lifestyle

'Don't hate me because I'm beautiful.'

Samantha Brick

“While I’m no Elle Macpherson, I’m tall, slim, blonde and, so I’m often told, a good-looking woman. I know how lucky I am. But there are downsides to being pretty — the main one being that other women hate me for no other reason than my lovely looks.”

They’re words from UK columnist, Samantha Brick. In a recent post for the Daily Mail, 41-year-old Brick wrote about the effect of being beautiful.

The plus side? Bar tenders shoo away her credit card, men she doesn’t know send bottles of champagne to her table. “And whenever I’ve asked what I’ve done to deserve such treatment, the donors of these gifts have always said the same thing: my pleasing appearance and pretty smile made their day,” she wrote.

But it’s not all champagne and flowers.  According to Samantha, there are many negative by-products of being so attractive.

Women are threatened by her. Jealous wives freeze her out of their lives; insecure female bosses bar her from promotions at work; and none of her female friends have ever asked her to be a bridesmaid at their wedding.

She wrote:

If you’re a woman reading this, I’d hazard that you’ve already formed your own opinion about me — and it won’t be very flattering. For while many doors have been opened (literally) as a result of my looks, just as many have been metaphorically slammed in my face — and usually by my own sex.

I’m not smug and I’m no flirt, yet over the years I’ve been dropped by countless friends who felt threatened if I was merely in the presence of their other halves. If their partners dared to actually talk to me, a sudden chill would descend on the room.

You’d think we women would applaud each other for taking pride in our appearances.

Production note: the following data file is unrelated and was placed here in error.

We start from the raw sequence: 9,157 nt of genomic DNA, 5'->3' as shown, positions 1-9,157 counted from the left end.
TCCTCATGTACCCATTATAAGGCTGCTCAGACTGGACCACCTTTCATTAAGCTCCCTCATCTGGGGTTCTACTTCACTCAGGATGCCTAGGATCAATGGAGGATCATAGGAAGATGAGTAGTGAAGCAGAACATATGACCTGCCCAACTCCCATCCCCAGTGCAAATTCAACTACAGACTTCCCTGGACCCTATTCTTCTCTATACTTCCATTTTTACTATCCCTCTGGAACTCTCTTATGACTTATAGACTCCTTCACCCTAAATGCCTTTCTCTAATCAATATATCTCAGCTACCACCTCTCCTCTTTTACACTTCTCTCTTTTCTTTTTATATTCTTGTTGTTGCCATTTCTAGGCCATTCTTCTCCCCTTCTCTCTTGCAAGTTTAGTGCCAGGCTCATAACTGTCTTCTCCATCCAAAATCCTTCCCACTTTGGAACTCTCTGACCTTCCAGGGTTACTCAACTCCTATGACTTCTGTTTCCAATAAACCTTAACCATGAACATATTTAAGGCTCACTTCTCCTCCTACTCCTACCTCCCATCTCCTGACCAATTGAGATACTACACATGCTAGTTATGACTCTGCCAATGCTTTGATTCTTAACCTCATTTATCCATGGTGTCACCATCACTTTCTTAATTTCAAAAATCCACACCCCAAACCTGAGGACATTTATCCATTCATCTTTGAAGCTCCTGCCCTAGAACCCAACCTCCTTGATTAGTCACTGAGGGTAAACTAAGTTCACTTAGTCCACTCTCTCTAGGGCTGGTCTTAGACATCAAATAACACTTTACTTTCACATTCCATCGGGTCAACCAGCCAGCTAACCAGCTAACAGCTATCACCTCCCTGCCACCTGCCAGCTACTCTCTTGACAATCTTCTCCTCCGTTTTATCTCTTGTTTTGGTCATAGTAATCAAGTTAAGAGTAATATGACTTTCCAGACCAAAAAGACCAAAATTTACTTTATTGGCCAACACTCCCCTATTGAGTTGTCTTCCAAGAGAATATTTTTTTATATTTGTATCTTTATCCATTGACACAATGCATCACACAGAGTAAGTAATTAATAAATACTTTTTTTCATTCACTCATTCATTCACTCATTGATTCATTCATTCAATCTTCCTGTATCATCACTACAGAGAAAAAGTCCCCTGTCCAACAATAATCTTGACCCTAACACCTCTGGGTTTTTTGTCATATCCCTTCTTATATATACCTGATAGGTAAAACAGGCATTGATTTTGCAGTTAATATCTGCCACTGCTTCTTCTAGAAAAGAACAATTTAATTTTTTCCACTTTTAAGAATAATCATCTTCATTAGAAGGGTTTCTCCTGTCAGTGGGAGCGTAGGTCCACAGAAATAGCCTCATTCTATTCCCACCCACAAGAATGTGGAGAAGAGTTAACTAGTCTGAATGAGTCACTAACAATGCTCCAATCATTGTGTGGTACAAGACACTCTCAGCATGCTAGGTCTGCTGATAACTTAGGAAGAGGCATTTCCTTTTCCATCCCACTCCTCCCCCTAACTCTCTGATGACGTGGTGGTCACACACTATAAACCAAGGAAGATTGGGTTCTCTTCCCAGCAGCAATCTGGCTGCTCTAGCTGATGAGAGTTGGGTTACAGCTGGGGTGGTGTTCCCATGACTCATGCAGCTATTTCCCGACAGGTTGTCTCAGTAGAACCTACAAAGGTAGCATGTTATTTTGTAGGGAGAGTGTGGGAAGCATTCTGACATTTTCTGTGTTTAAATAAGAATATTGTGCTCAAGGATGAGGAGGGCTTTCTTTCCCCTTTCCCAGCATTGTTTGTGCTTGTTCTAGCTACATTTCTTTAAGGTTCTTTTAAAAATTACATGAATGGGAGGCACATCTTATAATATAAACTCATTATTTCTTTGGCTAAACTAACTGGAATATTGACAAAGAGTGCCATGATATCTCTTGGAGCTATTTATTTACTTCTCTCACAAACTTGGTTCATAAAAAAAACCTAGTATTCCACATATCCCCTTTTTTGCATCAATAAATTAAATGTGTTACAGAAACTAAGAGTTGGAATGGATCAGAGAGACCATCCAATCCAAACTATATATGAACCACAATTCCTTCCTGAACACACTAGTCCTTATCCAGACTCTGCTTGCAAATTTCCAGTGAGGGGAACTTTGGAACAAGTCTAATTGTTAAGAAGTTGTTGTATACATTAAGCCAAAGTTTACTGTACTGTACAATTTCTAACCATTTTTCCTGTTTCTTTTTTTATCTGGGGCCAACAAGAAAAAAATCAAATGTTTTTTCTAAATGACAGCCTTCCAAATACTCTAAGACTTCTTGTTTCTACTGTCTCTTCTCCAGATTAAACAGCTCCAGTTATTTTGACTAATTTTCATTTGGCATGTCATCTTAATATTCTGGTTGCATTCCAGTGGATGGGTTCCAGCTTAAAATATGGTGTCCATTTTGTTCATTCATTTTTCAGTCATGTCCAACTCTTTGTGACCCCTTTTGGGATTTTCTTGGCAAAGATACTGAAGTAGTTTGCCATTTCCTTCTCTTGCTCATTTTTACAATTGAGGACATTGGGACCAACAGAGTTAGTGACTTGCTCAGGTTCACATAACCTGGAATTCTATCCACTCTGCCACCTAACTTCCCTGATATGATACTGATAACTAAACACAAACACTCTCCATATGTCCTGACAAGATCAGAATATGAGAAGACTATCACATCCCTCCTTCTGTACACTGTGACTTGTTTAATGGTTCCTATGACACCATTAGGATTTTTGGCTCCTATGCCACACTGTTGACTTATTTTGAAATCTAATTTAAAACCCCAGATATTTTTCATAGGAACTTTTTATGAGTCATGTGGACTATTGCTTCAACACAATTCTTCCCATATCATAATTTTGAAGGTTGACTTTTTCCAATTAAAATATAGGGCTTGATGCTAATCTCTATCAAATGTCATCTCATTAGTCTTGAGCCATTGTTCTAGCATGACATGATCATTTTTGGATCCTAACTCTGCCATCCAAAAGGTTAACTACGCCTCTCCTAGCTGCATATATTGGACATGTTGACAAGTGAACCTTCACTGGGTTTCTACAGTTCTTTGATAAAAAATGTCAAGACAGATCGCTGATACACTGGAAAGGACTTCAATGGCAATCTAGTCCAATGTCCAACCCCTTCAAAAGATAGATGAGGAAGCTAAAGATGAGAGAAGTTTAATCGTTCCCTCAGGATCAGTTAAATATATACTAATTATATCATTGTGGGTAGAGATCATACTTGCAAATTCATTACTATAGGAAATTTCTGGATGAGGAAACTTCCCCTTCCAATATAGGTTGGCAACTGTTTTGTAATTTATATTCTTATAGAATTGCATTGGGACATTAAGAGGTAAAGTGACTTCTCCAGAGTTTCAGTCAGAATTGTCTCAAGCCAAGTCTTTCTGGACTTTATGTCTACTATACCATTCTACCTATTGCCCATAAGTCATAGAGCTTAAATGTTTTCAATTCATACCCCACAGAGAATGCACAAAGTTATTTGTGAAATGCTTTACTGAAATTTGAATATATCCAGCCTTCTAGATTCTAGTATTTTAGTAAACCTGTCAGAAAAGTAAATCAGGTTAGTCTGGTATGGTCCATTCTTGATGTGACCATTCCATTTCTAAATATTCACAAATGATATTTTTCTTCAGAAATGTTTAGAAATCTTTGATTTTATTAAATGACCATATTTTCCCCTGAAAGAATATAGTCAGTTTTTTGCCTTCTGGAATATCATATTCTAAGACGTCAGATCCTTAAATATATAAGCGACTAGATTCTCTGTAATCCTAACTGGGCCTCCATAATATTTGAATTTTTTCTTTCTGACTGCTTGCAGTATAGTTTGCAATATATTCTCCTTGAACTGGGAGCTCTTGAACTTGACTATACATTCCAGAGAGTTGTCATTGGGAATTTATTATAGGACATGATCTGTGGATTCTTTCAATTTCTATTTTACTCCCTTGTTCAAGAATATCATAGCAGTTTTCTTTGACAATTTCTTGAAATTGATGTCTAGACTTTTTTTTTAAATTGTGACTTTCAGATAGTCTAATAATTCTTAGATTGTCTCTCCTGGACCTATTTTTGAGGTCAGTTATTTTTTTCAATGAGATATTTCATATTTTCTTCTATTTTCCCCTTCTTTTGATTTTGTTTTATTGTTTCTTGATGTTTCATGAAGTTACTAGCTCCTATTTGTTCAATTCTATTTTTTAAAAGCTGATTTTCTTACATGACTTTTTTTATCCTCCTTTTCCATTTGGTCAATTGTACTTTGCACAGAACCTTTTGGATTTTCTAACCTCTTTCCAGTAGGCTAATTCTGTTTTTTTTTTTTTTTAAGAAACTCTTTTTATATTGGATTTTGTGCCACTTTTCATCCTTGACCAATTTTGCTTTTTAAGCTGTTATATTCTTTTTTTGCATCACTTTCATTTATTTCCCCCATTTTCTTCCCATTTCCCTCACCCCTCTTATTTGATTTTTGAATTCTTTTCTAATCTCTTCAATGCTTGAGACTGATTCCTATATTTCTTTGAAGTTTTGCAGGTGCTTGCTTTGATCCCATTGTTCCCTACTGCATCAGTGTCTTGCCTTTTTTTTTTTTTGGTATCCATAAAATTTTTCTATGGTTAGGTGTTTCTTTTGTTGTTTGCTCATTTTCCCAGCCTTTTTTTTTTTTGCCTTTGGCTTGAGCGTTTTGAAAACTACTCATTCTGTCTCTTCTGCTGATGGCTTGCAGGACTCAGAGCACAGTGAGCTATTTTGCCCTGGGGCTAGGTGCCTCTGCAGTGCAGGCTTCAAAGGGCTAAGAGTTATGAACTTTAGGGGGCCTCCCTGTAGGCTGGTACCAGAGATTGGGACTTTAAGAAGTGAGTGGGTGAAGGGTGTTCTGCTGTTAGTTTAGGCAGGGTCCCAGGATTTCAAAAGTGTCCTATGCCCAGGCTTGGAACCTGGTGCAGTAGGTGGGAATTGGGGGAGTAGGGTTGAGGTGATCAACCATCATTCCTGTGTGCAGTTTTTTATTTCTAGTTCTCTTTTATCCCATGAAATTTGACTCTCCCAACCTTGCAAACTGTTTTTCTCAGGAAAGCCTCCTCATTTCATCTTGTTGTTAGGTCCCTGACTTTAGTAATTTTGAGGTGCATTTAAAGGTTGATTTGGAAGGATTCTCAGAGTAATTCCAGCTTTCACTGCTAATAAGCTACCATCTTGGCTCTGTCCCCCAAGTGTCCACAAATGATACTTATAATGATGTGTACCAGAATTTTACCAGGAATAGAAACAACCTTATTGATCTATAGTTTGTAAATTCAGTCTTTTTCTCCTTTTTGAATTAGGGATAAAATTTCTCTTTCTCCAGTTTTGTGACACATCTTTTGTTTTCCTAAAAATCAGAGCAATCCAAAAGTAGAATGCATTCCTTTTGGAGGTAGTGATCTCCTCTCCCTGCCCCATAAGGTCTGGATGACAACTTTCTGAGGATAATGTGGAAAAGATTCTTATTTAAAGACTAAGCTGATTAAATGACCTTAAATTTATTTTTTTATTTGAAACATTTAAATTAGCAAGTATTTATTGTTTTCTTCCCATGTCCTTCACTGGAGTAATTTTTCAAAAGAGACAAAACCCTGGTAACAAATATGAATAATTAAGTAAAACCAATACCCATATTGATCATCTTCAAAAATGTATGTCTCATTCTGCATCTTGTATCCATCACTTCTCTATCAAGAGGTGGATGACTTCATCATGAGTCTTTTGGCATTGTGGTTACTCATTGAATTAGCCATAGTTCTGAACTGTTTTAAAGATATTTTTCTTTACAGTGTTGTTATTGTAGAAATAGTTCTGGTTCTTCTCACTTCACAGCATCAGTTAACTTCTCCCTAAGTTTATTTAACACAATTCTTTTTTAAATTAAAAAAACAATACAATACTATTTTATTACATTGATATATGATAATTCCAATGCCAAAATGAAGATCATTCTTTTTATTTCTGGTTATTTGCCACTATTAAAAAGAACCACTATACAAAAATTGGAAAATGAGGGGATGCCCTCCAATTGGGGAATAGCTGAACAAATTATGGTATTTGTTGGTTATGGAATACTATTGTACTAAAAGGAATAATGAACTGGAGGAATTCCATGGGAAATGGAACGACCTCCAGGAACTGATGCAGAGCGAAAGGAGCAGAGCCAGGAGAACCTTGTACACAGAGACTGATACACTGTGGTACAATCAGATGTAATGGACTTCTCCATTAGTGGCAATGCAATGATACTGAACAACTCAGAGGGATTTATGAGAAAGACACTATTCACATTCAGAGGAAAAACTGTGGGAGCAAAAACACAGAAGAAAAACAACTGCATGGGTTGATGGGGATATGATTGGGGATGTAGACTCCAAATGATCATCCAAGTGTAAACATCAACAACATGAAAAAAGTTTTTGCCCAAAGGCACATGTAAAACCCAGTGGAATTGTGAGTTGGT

I work at mine — I don’t drink or smoke, I work out, even when I don’t feel like it, and very rarely succumb to chocolate. Unfortunately women find nothing more annoying than someone else being the most attractive girl in a room.

The article became an internet sensation in the days after it was published. At the time of writing, the story had notched up nearly 1.5 million hits for the Daily Mail and nearly 50,000 people had shared it on Facebook. It has been picked up by media outlets around the world, and for a while it was the second top trending topic on Twitter.

The post has also attracted nearly 5000 comments and they aren’t all pleasant. Many readers told Brick to get over herself. She was labelled delusional. One comment – which received a phenomenal 18,000 ‘likes’ from fellow readers – recommended Samantha get a reality check.

In a follow-up piece one day later, Brick wrote the 24-hour period after the article was published had been one of the most horrendous of her life.

“While I’ve been shocked and hurt by the global condemnation, I have just this to say: my detractors have simply proved my point. Their level of anger only underlines that no one in this world is more reviled than a pretty woman.

Yes, I have cried on and off all day. But do I regret my article? Not at all. I’m know I’m risking the wrath of the online community once more, but there is an irony to yesterday. While I was tearfully dealing with the emails and calls outside the supermarket, a young man approached me, offered to park my car and even get me a coffee.

He could see I was having a tough time — and yes, my looks had helped me out again.

I know women reading this will think I deserve to be attacked again. But why should I be? Yes, I’m a good-looking woman — albeit one that has feelings, too.

Do you think women are suspicious of or hostile towards other women just because they’re attractive?

*No name calling on this (or any) post please. Abusive comments towards Samantha Brick (or anyone) will be deleted.

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